Cohesion in English–Purpose Clauses (EP.4)

In this lesson, you will learn about the different ways to establish cohesion in English. Cohesion is the term used to describe the grammatical way by which words, sentences, and paragraphs are linked together and relationships established.

A purpose is a word meaning an object to be reached, a target, an aim, a goal, a result that is desired, and an intention.

You use a purpose clause when you want to state the purpose of the action in the independent (main) clause. The following linkers can be used to express a purpose clause:

so (that), so as to, in order to, in order that, for, ‘to’- infinitive

1.  Purpose: so (that), in order that

The doctor operated so (that) he could save his patient’s life. (so + a clause with a modal)

(So introduces an independent clause (IC) stating purpose; it sounds informal.

The dependent clause (DC) includes a modal auxiliary verb such as can, could, will, would, etc…)

The patient is staying in the hospital so that he can get medical care.

(so that + a clause with a modal)

(So that also introduces a (DC) stating purpose; it is more formal than ‘so’.

The dependent clause (DC) includes a modal auxiliary verb such as can, could, will, would, etc…)

His friends will visit him in order that it might help him to a quick recovery. (in order that + a clause with a modal)

(In order that introduces a dependent clause (DC) stating purpose; it sounds rather formal .

The dependent clause (DC) includes a modal auxiliary verb such as can, could, will, would, etc…)

Notes:

  1. In an informal style, ‘that’ can be dropped after ‘so’; this is very common in American English.
  2. When the independent clause (IC) refers to the present, you usually use can, will, may, or shall.
    a) I have drawn a diagram so that my explanation will be clearer.
  3. When the independent clause (IC) refers to the past, you usually use could, would, might, or should.
    a) I drew a diagram so that my explanation would be clearer.

2.  Purpose: so (that) (purpose)contrastwith because (reason)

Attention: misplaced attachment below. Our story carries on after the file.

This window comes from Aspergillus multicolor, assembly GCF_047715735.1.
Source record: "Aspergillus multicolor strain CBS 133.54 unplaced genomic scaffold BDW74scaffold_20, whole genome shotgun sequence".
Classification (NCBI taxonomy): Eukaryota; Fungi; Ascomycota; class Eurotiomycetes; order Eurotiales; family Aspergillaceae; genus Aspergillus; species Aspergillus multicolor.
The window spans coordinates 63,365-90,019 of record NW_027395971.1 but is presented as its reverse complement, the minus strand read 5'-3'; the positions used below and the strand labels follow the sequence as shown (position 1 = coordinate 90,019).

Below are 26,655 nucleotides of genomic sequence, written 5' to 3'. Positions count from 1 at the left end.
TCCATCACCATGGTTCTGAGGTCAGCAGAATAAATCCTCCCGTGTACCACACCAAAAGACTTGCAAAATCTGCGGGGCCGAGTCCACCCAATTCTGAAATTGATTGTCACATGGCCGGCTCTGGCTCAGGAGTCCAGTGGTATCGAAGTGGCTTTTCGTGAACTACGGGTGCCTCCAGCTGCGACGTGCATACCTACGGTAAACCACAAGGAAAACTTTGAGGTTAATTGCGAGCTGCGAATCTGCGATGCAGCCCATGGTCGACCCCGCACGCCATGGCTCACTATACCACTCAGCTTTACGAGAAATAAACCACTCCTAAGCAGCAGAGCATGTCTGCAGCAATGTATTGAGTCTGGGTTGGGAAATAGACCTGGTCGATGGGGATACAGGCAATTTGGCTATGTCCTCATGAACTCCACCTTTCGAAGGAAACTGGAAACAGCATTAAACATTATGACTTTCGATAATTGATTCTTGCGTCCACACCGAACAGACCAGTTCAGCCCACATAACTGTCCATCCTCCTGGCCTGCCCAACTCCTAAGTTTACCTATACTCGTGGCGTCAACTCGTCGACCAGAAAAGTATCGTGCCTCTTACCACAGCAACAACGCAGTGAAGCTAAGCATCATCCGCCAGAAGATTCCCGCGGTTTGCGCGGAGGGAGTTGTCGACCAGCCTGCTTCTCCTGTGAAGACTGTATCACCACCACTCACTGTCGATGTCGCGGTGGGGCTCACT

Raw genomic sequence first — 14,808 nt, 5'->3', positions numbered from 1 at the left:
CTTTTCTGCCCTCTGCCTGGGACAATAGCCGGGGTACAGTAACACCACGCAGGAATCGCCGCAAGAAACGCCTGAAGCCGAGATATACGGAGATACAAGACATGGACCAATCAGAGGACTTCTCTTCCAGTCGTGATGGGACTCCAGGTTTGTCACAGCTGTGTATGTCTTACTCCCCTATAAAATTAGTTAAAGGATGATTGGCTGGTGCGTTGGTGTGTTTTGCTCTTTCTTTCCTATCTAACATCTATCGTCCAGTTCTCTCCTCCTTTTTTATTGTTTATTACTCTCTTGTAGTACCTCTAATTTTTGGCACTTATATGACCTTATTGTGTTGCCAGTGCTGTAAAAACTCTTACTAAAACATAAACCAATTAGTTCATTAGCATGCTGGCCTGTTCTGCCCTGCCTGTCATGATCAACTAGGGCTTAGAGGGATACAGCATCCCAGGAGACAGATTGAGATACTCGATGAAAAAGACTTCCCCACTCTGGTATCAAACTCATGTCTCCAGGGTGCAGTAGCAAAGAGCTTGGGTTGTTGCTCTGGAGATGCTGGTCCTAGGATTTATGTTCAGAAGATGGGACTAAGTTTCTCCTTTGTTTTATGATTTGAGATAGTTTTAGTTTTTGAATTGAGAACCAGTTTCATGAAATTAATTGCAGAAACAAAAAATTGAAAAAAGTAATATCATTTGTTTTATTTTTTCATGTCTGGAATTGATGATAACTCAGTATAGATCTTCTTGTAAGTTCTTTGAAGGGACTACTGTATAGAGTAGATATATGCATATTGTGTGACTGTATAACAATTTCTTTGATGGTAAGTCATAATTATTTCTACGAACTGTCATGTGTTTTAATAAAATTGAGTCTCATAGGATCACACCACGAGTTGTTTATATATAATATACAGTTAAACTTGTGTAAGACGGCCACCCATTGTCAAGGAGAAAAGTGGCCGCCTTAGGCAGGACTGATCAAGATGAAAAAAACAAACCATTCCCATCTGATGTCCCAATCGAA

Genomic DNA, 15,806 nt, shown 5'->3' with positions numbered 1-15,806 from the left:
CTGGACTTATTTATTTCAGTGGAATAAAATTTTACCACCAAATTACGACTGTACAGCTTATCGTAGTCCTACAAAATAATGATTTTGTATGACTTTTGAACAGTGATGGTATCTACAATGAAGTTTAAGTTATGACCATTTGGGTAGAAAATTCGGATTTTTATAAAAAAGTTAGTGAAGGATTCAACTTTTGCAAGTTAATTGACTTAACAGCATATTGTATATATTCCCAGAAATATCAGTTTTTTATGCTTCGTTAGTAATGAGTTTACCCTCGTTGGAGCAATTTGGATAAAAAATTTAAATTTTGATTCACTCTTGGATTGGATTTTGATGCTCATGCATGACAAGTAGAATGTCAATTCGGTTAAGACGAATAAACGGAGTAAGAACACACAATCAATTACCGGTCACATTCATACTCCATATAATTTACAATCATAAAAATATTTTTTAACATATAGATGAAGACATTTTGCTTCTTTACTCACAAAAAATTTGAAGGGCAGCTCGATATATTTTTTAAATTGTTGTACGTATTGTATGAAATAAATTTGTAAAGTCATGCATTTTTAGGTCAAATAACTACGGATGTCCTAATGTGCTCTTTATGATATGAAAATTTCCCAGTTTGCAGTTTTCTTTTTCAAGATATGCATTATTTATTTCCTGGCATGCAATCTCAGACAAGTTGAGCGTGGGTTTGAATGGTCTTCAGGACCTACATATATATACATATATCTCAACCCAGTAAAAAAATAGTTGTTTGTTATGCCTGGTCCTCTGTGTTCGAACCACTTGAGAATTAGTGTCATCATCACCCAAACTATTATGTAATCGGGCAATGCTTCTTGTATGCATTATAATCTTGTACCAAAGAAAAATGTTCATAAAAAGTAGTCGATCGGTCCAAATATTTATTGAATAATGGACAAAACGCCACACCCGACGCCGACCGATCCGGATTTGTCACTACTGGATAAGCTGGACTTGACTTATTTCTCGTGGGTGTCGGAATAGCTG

My colleague leaves home early so that he can arrive to work on time in the mornings.

(So that expresses the purpose of the action that was taken in the independent clause (IC) ‘leave home early’.

The colleague’s objective is stated in the dependent clause (DC) ‘arrive to work on time’.)

Compare:

My colleague leaves home early because he was late to work several times in the mornings.

Because my colleague was late to work several times, he leaves home early in the mornings.

(Because expresses the reason why the action was taken in the independent clause (IC) ‘leave home early’.

The colleague’s reason is stated in the dependent clause (DC) ’was late to work several times’

Notes:

  1. A purpose clause generally comes after the independent clause (IC).
  2. A result clause can come before or after the independent clause (IC).

3.  Purpose: ‘to’-infinitive, in order to, so as to

The engineer went to the computer lab to print out his research report. (‘to’-infinitive + an infinitive clause)

(The ‘to’-infinitive introduces an infinitive clause stating purpose; it sounds informal)

The engineer went to the computer lab in order to print out his research report. (in order to + an infinitive clause)

The engineer went to the computer lab in order not to use his personal printer. (negative statement)

(‘In order to’ introduces an infinitive clause stating purpose; it is more formal than the ‘to’-infinitive)

The engineer went to the computer lab, so as to print out his research report.

(so as to + an infinitive clause)

The engineer went to the computer lab, so as not to use his personal printer. (negative statement)

(‘So as to’ introduces an infinitive clause stating purpose; it sounds rather formal.)

Notes:

  1. The most common type of purpose clause is the ‘to’-infinitive.
  2. When the linkers are used in a statement, they answer the question: Why?
  3. ‘So as to’ is preceded by a comma, which separates it from the independent clause (IC).

4.  Purpose: ‘to’-infinitive versus for,avoid

Somchai will go to the United States to study law at a university.

(‘to’-infinitive + an infinitive clause)

(The ‘to’-infinitive introduces an infinitive clause stating purpose of an action.)

Compare:

Somchai will go to the United States for a law degree at a university.

(‘for’ + a noun phrase/gerund)

(‘For’ introduces a noun phrase or gerund stating purpose of an action)

They always take the BTS to avoid the heavy traffic in Bangkok. (‘avoid’ + a noun phrase)

They always take the BTS to avoid getting struck in the traffic in Bangkok. (‘avoid’ + a gerund)

(Another way of making a negative purpose clause is to use ‘to avoid’ followed by a noun phrase or gerund.)

Notes:

  1. The ‘to’-infinitive is followed by a noun phrase or gerund.
  2. ‘For’ is followed by a noun phrase or gerund. However, do not use the gerund when stating the purpose of
    an action that is taken by a person; the gerund is used to state the purpose of something or how it gets used.

  3. a) correct: John updated his resume to find a better job.
    b) incorrect: John updated his resume for finding a better job.
    c) correct: An updated resume is important to find a better job.
    d) correct: An updated resume is important for finding a better job.
December 30, 2020

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